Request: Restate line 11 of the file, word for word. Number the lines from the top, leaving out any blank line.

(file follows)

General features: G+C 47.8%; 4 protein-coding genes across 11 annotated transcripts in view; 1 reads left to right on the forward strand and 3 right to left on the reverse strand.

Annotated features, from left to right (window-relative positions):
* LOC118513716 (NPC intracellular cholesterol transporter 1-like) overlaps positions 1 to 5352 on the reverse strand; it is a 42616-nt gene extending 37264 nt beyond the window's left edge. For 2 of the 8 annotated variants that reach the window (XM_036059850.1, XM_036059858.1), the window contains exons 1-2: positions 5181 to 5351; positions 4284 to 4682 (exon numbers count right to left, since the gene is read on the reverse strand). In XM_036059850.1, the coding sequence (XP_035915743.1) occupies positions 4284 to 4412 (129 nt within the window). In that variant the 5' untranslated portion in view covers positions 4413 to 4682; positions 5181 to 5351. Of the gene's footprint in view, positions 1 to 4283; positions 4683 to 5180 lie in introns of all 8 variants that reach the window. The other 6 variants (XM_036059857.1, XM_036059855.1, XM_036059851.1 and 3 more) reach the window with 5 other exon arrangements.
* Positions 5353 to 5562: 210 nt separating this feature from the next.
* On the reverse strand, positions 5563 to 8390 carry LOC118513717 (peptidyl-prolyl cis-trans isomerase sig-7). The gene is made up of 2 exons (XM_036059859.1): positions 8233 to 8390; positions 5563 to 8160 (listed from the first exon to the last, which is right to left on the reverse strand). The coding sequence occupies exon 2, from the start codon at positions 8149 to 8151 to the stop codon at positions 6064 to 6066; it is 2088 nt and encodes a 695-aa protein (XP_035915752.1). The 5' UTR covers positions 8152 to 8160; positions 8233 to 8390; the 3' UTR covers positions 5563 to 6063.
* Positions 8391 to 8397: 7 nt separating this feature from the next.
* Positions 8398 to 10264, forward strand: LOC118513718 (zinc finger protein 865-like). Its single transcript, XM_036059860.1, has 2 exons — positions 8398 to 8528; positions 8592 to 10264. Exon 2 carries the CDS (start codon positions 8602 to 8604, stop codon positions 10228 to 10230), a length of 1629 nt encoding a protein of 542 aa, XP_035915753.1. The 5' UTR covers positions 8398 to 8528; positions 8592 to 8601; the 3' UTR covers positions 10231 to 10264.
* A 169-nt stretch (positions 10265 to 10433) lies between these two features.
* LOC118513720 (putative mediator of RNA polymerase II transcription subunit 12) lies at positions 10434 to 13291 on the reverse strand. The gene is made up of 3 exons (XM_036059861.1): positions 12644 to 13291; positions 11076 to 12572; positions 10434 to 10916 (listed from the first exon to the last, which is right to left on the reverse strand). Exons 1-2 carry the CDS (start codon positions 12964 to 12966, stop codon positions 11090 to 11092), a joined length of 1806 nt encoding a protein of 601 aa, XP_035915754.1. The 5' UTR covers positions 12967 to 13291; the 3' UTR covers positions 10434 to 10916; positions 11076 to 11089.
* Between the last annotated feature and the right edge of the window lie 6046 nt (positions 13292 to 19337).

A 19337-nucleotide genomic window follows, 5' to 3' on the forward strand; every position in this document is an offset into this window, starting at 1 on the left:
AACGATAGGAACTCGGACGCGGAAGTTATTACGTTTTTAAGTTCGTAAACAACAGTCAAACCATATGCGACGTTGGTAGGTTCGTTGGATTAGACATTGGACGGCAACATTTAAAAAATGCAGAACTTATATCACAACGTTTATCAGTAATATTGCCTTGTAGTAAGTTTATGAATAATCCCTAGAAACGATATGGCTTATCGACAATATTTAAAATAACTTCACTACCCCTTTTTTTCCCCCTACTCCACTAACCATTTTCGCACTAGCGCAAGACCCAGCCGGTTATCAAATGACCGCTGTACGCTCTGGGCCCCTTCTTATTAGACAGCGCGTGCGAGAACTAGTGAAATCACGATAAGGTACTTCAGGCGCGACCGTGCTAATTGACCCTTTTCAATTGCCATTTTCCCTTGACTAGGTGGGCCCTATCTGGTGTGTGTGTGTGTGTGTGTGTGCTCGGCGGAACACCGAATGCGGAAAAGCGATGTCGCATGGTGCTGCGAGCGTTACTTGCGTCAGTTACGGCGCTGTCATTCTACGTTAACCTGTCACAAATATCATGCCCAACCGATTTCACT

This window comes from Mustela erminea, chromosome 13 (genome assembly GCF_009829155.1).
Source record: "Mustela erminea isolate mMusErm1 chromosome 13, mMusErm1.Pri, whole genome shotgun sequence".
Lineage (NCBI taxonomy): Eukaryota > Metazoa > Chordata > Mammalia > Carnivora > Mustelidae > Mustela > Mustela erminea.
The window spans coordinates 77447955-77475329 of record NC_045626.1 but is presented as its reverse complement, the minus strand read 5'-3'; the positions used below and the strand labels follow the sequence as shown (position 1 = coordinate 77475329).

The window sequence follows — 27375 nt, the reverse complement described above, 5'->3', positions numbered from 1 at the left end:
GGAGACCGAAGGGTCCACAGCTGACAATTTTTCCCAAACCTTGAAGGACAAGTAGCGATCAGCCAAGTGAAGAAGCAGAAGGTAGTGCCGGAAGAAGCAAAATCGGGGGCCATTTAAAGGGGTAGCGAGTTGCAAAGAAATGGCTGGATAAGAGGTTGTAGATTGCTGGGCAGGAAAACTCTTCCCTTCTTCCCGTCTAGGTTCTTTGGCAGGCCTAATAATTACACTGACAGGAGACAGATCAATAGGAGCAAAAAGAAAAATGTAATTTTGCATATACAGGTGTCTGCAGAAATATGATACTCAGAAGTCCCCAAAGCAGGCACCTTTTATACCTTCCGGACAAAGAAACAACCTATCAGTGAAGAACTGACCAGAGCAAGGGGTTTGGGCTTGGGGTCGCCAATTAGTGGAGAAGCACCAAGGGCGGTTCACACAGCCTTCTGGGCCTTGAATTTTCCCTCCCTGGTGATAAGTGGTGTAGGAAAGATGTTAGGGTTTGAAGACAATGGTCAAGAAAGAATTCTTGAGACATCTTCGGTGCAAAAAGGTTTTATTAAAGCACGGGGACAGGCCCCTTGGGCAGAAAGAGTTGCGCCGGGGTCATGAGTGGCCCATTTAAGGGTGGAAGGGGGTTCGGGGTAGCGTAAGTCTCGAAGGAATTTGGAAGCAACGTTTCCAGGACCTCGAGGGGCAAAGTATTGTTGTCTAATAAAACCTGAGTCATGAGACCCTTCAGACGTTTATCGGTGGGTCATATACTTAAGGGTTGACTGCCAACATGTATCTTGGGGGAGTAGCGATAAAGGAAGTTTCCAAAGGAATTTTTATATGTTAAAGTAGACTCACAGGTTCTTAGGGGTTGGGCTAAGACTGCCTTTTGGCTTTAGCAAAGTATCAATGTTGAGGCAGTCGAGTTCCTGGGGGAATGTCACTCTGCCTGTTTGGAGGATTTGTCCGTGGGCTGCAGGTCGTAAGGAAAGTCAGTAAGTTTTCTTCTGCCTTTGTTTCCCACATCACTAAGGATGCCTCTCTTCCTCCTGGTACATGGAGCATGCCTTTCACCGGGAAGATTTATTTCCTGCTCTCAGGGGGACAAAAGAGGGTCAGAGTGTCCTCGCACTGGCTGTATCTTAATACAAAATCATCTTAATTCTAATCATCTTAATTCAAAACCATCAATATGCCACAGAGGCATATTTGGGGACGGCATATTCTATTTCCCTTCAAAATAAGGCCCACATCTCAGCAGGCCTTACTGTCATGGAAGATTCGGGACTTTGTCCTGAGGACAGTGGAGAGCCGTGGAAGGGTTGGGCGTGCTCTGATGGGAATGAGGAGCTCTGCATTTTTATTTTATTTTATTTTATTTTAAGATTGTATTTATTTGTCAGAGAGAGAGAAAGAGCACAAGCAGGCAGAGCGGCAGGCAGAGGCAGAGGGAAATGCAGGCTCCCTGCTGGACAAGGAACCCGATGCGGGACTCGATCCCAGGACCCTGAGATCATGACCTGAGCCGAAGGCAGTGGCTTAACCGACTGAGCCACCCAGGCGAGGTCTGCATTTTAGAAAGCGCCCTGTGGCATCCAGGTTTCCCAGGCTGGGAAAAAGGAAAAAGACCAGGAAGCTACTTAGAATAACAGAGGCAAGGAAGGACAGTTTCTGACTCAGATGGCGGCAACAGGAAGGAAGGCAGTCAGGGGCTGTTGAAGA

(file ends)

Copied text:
A 19337-nucleotide genomic window follows, 5' to 3' on the forward strand; every position in this document is an offset into this window, starting at 1 on the left: